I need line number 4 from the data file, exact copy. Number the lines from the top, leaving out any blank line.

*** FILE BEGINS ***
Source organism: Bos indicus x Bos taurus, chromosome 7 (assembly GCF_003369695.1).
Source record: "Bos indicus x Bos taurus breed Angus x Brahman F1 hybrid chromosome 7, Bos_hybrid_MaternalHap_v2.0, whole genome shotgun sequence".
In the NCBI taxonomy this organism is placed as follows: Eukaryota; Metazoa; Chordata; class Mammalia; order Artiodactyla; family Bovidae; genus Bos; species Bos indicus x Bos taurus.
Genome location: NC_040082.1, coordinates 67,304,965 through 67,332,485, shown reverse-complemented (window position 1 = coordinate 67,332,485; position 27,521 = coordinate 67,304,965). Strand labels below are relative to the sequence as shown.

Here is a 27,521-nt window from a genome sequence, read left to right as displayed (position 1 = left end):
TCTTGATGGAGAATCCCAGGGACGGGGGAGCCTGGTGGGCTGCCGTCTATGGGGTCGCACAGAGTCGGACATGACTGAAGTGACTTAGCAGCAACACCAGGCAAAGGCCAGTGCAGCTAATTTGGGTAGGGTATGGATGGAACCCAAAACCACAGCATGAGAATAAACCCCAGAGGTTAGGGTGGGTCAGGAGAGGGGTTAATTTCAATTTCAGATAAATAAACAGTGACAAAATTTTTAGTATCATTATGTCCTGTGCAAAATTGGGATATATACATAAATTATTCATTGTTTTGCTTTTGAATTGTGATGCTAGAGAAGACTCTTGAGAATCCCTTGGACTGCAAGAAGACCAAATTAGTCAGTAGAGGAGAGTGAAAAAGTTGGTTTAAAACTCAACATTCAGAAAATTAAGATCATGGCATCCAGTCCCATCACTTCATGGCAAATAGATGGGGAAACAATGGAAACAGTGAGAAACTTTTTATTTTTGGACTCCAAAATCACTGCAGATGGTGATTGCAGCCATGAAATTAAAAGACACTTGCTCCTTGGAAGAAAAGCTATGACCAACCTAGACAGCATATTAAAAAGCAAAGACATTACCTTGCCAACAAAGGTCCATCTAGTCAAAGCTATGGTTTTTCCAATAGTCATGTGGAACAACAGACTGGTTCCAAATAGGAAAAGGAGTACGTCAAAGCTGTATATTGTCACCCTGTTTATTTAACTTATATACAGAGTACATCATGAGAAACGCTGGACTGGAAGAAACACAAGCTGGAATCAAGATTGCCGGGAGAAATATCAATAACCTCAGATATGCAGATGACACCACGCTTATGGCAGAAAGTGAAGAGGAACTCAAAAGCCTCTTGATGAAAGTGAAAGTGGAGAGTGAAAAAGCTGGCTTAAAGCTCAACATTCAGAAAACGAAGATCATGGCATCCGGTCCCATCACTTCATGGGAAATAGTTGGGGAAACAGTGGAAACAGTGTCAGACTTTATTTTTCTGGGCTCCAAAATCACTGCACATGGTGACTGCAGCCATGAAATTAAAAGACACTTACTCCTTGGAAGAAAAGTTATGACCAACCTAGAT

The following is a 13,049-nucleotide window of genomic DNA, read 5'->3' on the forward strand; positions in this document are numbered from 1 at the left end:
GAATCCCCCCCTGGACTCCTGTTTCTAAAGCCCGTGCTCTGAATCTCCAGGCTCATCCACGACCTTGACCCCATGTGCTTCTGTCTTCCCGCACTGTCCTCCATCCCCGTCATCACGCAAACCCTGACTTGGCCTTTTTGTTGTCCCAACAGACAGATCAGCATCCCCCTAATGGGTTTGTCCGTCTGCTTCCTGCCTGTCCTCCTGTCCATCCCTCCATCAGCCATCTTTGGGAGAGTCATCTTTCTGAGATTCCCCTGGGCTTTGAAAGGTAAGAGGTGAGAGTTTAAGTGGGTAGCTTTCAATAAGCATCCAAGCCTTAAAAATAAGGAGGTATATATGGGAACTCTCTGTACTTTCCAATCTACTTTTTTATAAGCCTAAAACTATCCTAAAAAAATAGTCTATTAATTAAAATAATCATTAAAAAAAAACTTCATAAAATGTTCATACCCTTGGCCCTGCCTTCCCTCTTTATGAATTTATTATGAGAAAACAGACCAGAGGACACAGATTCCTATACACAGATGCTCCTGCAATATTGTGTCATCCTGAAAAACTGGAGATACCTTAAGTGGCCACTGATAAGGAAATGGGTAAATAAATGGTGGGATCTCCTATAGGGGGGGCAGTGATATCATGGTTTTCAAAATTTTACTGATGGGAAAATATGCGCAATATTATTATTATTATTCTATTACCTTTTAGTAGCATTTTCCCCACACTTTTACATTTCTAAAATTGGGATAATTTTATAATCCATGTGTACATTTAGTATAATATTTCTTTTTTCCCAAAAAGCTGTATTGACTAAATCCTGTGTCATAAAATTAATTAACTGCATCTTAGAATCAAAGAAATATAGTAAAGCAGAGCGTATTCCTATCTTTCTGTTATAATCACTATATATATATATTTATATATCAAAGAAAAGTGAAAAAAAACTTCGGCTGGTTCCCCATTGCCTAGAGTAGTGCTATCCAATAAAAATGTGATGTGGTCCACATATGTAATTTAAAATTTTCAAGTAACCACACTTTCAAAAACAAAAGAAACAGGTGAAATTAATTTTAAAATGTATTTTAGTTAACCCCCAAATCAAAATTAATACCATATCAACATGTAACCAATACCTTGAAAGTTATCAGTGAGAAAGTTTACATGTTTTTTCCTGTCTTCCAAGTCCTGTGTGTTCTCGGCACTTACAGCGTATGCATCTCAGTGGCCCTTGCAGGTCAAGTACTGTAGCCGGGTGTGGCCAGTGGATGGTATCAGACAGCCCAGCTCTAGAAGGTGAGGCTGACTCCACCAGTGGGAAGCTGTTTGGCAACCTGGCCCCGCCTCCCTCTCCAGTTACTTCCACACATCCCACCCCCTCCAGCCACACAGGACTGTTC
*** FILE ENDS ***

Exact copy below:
Genome location: NC_040082.1, coordinates 67,304,965 through 67,332,485, shown reverse-complemented (window position 1 = coordinate 67,332,485; position 27,521 = coordinate 67,304,965). Strand labels below are relative to the sequence as shown.